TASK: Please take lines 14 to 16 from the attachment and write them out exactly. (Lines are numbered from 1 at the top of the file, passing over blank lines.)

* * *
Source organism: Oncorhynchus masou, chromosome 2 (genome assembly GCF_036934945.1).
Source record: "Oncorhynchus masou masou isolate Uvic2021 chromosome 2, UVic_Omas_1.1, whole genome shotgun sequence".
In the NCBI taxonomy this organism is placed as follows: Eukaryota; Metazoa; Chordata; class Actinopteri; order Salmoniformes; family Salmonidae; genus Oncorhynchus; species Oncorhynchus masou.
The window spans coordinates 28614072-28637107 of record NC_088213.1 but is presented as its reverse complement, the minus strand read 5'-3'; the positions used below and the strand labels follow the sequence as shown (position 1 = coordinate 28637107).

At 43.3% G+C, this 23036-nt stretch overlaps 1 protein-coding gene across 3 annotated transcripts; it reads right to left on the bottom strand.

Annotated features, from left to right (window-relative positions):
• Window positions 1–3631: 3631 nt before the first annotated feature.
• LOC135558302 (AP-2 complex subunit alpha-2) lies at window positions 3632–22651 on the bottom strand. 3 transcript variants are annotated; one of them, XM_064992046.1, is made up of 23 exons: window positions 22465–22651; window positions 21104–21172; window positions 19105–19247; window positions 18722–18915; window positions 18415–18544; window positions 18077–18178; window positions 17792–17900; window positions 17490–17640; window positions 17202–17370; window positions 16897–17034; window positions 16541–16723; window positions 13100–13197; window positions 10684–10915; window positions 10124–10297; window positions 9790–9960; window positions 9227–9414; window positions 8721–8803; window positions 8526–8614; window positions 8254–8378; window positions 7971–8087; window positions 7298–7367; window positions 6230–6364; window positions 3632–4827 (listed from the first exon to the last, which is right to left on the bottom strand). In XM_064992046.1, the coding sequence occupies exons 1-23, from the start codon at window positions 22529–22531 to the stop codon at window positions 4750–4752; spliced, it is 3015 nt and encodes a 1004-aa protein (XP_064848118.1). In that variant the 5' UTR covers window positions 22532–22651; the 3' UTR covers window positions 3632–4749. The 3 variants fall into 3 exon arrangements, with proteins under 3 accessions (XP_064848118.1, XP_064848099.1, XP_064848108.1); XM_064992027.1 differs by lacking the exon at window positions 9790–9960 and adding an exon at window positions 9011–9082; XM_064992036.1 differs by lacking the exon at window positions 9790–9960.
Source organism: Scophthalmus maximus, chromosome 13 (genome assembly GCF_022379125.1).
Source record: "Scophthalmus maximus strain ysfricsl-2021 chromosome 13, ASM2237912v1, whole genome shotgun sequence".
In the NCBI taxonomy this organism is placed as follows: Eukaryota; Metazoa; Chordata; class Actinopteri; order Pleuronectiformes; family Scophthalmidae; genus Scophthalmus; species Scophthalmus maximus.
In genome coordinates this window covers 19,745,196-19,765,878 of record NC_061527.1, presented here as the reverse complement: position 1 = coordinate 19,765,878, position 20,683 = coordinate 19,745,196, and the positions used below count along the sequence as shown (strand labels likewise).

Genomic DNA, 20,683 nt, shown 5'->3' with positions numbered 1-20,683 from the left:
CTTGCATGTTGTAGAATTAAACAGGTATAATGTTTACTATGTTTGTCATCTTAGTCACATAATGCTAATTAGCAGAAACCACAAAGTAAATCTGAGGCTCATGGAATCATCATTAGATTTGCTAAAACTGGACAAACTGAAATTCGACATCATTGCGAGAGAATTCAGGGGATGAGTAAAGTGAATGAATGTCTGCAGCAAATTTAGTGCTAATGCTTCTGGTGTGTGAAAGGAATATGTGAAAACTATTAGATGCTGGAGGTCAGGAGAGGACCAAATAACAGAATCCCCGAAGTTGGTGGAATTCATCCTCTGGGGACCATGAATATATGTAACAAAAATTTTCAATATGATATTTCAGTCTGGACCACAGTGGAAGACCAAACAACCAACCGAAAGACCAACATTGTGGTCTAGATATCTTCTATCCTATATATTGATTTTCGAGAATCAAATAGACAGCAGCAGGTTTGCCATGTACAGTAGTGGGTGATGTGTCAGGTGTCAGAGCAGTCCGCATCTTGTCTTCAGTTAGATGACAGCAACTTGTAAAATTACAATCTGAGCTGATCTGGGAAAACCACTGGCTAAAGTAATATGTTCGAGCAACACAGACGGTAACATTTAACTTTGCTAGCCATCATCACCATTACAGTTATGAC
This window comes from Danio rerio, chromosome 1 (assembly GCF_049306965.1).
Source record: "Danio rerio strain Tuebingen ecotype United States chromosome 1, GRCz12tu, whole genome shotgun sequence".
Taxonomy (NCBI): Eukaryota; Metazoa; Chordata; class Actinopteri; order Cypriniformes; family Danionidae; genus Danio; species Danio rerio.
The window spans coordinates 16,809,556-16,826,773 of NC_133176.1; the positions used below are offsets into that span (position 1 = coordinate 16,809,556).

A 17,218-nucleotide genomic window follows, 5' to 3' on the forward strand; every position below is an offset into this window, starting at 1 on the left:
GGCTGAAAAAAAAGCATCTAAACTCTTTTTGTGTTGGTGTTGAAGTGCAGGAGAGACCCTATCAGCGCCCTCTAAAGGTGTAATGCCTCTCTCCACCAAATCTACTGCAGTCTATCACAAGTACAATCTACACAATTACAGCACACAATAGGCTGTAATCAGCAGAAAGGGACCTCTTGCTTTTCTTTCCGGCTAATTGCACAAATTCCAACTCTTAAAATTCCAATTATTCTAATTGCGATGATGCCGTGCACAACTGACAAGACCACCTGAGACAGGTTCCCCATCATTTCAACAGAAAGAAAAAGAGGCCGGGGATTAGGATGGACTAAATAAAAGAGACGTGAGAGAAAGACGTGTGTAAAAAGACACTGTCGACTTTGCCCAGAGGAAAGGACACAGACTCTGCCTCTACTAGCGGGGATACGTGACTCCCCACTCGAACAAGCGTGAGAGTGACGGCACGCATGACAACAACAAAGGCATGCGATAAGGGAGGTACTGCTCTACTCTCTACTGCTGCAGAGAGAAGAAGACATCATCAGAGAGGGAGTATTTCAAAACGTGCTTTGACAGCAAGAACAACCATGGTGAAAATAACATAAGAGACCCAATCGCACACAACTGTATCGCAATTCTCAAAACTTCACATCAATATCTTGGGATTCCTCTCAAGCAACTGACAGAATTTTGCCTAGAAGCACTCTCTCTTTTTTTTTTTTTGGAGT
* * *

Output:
CTTGCATGTTGTAGAATTAAACAGGTATAATGTTTACTATGTTTGTCATCTTAGTCACATAATGCTAATTAGCAGAAACCACAAAGTAAATCTGAGGCTCATGGAATCATCATTAGATTTGCTAAAACTGGACAAACTGAAATTCGACATCATTGCGAGAGAATTCAGGGGATGAGTAAAGTGAATGAATGTCTGCAGCAAATTTAGTGCTAATGCTTCTGGTGTGTGAAAGGAATATGTGAAAACTATTAGATGCTGGAGGTCAGGAGAGGACCAAATAACAGAATCCCCGAAGTTGGTGGAATTCATCCTCTGGGGACCATGAATATATGTAACAAAAATTTTCAATATGATATTTCAGTCTGGACCACAGTGGAAGACCAAACAACCAACCGAAAGACCAACATTGTGGTCTAGATATCTTCTATCCTATATATTGATTTTCGAGAATCAAATAGACAGCAGCAGGTTTGCCATGTACAGTAGTGGGTGATGTGTCAGGTGTCAGAGCAGTCCGCATCTTGTCTTCAGTTAGATGACAGCAACTTGTAAAATTACAATCTGAGCTGATCTGGGAAAACCACTGGCTAAAGTAATATGTTCGAGCAACACAGACGGTAACATTTAACTTTGCTAGCCATCATCACCATTACAGTTATGAC
This window comes from Danio rerio, chromosome 1 (assembly GCF_049306965.1).
Source record: "Danio rerio strain Tuebingen ecotype United States chromosome 1, GRCz12tu, whole genome shotgun sequence".